Ruins (Rajith Savanadasa, Hachette)
Told from five viewpoints—mother, father, daughter, son, servant—Rajith Savanadasa’s debut novel is a ‘family bildungsroman’ which unfolds during the final days of the Sri Lankan civil war. Latha, aging servant to the Herath family in the capital of Colombo, feels the ancient pull of her own blood. Anoushka, the family’s teenage daughter, navigates the social morass of high school, her parents’ academic expectations and a nascent romantic interest in her female childhood best friend to the jabbing sounds of riot grrrl music. Mano, the lazy, selfish patriarch, is a newspaper editor afraid of rocking the boat in turbulent times. Mother Lakshmi obsesses over a child who’s gone missing amid the conflict. And cocksure son Niranjan is an entitled party boy about to get his dues. Savanadasa has written a riveting debut that examines the intricacies of class, racial and generational divides in contemporary Sri Lanka. His writing recalls Christos Tsiolkas’ recent work in his willingness to scrape the sour bowels of human identity while also leavening it with hope, with Savanadasa going one step further to integrate a well-realised spiritual dimension rooted in Buddhism. With the novel’s voices distinct and convincing, Ruins heralds the arrival of a gifted new talent in Australian fiction.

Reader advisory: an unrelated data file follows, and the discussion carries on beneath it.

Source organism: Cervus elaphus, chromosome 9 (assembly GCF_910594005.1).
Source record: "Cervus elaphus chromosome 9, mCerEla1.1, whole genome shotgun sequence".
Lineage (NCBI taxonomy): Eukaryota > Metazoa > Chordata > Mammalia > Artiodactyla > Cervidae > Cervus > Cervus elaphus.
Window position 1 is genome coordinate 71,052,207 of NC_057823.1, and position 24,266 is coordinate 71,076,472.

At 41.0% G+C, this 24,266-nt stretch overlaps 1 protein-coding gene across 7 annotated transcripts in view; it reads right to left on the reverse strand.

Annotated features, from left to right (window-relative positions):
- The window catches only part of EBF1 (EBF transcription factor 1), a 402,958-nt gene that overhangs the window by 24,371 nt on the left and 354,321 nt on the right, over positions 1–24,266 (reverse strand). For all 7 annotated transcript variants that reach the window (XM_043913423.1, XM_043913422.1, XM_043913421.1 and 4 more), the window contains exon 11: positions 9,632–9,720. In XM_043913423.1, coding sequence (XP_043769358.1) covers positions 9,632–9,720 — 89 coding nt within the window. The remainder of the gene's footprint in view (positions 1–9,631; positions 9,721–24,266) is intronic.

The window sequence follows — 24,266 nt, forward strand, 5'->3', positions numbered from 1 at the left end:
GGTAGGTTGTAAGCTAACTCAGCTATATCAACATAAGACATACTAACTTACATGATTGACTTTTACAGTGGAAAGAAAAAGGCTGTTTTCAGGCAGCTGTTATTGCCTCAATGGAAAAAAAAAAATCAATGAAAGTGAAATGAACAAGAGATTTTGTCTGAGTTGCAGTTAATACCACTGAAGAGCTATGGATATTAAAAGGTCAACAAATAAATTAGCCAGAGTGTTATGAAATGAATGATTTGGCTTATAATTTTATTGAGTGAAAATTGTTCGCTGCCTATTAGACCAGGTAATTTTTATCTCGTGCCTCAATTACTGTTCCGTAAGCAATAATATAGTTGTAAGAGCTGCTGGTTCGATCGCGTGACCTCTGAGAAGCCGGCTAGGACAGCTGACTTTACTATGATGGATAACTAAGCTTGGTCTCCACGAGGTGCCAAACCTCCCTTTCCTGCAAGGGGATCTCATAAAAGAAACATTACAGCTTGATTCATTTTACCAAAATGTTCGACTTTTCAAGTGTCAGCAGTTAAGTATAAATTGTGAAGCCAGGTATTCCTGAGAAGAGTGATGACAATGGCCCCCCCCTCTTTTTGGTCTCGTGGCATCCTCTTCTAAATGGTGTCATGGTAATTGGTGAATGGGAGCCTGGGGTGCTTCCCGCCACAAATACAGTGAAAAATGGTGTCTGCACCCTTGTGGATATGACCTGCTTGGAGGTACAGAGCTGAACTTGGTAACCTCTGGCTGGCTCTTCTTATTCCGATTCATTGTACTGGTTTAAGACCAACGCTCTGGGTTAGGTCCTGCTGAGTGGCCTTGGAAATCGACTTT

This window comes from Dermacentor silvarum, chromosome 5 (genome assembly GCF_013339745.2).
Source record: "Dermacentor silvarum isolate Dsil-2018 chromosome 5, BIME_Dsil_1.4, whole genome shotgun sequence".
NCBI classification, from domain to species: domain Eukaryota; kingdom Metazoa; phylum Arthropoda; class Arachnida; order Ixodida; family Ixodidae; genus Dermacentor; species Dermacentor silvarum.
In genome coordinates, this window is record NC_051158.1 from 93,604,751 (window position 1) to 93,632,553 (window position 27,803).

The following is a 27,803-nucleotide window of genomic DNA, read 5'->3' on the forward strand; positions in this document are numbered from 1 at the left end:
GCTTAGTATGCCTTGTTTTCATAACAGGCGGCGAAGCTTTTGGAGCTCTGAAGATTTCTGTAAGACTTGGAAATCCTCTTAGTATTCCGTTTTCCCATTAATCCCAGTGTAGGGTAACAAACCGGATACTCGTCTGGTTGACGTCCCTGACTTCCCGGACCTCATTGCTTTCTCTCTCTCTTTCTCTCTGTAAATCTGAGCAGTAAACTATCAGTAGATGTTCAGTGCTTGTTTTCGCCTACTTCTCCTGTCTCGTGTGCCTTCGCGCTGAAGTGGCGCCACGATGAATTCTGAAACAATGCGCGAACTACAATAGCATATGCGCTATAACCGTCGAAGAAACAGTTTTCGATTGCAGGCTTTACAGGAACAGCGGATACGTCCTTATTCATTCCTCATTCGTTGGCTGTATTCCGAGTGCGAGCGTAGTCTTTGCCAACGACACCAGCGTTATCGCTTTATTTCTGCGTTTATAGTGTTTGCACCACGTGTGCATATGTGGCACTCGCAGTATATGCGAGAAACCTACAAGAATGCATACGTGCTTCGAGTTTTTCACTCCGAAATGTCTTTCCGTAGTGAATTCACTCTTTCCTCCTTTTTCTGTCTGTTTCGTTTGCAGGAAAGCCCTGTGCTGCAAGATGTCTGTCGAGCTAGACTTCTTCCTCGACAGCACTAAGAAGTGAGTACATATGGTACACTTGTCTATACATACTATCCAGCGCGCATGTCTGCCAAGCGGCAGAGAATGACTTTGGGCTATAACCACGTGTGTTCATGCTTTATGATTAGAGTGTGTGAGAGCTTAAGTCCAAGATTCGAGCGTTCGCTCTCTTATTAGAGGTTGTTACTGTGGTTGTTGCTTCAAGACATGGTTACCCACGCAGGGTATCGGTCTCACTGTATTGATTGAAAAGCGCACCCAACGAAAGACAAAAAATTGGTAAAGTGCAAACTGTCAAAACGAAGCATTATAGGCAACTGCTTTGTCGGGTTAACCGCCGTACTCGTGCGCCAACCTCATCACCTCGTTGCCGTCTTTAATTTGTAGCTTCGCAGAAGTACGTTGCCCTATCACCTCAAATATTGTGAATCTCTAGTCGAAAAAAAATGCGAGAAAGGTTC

Gerard Elson is a writer and bookseller who works at Readings St Kilda